To solve today’s most pressing health care challenges, we must embrace modern solutions. That’s why, as a board-certified physician associate/physician assistant, I’m thrilled that Delaware became the second state in the country to enact the PA Licensure Compact.
As a practicing dermatology PA for over a decade, I’ve seen just how challenging it can be for patients to access quality health care. The PA Licensure Compact bill better positions physician assistants to remain key health care providers and increases the profession’s ability to continue working toward improved patient health and access to health care.
Under the compact, physician assistants holding a valid, unencumbered license in one compact state will be able to apply for a “compact privilege” to provide health care services, such as telehealth, to patients in other compact states.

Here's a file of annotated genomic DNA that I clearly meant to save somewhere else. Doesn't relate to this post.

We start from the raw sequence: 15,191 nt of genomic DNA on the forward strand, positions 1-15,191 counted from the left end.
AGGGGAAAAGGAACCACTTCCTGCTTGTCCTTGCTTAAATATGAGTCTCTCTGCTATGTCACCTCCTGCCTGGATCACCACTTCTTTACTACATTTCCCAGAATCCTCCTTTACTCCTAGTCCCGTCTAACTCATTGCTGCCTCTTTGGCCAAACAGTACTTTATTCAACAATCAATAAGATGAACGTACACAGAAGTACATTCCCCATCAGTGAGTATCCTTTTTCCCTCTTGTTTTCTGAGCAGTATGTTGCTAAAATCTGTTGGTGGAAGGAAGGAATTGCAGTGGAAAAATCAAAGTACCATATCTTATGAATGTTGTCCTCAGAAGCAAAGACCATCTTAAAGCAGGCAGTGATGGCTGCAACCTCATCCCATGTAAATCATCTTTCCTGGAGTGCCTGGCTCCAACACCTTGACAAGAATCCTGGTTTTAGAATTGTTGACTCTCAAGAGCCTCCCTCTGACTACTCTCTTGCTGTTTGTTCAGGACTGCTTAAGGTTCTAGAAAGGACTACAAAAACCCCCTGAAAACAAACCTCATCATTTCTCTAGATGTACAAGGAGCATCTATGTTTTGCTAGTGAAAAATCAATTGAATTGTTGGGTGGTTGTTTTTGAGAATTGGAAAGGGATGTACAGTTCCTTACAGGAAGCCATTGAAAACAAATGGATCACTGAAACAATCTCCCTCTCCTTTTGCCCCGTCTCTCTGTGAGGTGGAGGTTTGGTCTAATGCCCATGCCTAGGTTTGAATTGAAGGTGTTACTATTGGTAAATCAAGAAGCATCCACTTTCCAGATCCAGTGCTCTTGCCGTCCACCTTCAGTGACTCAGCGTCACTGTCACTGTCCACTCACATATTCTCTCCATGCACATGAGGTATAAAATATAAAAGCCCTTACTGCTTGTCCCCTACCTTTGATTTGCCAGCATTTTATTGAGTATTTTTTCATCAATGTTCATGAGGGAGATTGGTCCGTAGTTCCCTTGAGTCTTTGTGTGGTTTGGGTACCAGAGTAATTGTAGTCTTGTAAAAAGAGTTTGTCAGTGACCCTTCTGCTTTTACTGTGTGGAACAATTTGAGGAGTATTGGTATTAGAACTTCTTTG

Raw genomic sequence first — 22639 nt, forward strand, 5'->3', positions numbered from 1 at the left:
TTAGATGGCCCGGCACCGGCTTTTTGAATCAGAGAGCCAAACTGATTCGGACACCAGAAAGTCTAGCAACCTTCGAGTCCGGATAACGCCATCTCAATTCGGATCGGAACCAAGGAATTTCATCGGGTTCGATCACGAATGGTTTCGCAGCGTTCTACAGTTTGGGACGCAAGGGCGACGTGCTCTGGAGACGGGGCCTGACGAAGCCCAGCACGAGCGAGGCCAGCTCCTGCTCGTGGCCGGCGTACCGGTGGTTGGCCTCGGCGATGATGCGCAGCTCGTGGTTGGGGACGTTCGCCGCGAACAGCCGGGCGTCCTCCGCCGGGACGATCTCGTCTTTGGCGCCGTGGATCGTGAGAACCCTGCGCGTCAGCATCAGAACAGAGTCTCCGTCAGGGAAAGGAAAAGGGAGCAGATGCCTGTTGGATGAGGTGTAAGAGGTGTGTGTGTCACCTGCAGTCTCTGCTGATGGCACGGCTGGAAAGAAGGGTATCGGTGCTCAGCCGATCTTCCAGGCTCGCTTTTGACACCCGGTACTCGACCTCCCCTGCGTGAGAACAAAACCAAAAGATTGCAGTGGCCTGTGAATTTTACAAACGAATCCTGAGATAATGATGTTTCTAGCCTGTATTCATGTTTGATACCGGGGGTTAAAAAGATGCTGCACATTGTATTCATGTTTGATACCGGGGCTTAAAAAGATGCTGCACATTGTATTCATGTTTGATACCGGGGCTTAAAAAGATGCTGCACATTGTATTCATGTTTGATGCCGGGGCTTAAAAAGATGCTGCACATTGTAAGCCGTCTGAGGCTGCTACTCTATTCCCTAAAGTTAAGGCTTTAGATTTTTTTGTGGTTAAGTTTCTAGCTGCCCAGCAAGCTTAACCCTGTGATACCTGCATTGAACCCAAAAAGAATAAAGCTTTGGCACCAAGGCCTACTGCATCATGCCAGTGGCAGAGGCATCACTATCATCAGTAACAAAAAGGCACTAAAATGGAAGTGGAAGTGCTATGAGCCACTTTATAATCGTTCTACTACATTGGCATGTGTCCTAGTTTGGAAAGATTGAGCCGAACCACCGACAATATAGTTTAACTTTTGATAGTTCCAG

I know how impactful this compact will be because I feel the effects of state license limitations every day. My husband, an emergency room PA, and I both live in Pennsylvania and work in Delaware and Maryland. We often cross three state lines on our way to work. Living and working in the “tri-state” area as a physician assistant has many advantages but ultimately requires three state licensures. We all know the financial and time burden it takes to obtain licensure in each individual state. The licensure process can be frustrating, repetitive and time-consuming.
Waiting to start practicing in a new state while the paperwork is filed takes time away from patient care. This is time our patients cannot afford.
As one of the fastest-growing health care professions in the country, physician assistants are uniquely positioned to be part of the solution to improving access to health care. PAs are committed to patient-centered care, and I believe this licensure compact will benefit patients across the state.